This is a copy of a weekly posting done in conjunction with Crain’s Chicago Business.
Posted by Ann D. at 8/12/2009 6:45 AM CDT
We’ve asked SCORE Chicago, the local small-business counseling and advisory service, to answer your questions about starting and running a small business. We want to hear from you. Send your questions to firstname.lastname@example.org — be sure to include “Ask SCORE” in the subject line — and we’ll run it past SCORE and post the answers here every Wednesday.
Recent SCORE posts offered advice on getting your marketing e-mails opened, perspective on why now can be a good time to start a small business, and ideas on taking advantage of the downturn.
In the meantime, here’s a question that SCORE Chicago experts hear often in their seminars and one-on-one counseling sessions: “Which aspect of my business plan is most important — especially if I’m trying to appeal to a banker?”
While your numbers are important, Meghan Kearns, a vice-president at Harris Bank and a frequent presenter at SCORE Chicago workshops, suggests that you focus on the marketing and management sections of your business plan.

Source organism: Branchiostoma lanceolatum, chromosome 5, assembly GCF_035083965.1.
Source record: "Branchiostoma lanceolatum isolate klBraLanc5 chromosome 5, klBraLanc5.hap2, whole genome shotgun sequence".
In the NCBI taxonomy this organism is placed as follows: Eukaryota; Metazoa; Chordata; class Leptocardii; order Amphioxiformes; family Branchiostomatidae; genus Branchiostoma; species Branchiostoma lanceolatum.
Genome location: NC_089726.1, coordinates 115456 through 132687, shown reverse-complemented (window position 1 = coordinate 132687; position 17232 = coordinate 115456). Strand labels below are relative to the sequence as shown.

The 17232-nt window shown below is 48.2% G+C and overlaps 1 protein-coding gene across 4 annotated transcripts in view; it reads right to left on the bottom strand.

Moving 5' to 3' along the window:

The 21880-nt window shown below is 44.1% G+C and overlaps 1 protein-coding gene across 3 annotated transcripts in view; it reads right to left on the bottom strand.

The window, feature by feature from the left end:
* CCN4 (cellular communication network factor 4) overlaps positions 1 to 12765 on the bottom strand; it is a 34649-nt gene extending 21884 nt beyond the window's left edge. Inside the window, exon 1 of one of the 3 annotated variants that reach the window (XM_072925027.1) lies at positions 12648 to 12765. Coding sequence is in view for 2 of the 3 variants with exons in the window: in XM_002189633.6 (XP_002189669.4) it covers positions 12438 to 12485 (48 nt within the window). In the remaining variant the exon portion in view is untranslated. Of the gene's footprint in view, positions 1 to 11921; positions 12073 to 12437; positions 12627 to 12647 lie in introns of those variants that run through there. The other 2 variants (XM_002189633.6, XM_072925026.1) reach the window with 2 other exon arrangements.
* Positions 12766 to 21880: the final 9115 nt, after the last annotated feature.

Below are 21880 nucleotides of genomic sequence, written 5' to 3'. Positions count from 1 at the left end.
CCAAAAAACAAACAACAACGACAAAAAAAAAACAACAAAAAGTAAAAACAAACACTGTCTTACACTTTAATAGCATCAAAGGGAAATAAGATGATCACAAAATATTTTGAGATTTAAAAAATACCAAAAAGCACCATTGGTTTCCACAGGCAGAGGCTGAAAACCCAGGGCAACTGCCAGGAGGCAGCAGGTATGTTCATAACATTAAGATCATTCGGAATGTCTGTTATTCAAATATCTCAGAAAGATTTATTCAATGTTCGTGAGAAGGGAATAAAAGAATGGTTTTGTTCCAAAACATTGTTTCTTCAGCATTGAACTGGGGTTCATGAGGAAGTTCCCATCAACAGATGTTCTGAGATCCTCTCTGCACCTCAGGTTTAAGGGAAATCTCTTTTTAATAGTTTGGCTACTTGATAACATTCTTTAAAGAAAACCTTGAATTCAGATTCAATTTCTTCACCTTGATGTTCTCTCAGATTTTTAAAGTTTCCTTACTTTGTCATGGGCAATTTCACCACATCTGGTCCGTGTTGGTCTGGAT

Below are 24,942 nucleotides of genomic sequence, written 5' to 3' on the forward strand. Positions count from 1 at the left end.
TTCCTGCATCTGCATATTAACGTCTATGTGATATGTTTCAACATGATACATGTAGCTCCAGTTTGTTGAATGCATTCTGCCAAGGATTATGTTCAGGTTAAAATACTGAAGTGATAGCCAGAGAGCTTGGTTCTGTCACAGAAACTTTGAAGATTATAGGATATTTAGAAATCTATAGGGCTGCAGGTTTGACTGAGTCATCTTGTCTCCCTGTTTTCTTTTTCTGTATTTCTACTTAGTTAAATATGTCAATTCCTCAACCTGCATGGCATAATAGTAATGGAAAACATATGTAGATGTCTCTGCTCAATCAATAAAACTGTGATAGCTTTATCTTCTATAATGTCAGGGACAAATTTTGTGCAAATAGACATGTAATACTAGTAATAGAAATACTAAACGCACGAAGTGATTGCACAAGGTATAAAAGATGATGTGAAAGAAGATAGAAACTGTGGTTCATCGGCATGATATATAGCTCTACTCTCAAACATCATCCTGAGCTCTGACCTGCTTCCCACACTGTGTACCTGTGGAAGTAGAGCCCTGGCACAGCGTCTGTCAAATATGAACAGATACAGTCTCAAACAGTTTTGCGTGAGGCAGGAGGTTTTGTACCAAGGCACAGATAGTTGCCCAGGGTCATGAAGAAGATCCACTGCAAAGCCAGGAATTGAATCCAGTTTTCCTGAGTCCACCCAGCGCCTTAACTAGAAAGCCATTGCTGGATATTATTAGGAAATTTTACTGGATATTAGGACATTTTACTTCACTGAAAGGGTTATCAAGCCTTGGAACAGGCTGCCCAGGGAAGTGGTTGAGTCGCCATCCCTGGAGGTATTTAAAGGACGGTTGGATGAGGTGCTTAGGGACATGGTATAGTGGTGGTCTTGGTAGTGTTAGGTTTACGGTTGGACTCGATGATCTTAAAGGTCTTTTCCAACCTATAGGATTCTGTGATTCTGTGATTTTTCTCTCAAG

The marketing section describes your audience — in short, who you’re going to sell to. You should be able to describe those potential customers in detail and lay out the ways you plan to reach them.
As for management, you should be able to discuss how you’re going to manage the business in good times and bad times — especially in bad times. What plans and resources would you fall back on in an economic period like the one we’re enduring now? Think about it — get some help from an adviser if you need to — and be prepared to describe your thoughts in full in your business plan.
A banker will judge your business prospects based in large part on the quality of your answers to these marketing and management-related questions.
This 59-second video from SCORE Chicago provides more a little more insight. (You can watch SCORE Chicago’s entire interview with Ms. Kearns here.)
And for more guidance on writing a business plan, visit this section of the SCORE Chicago Web site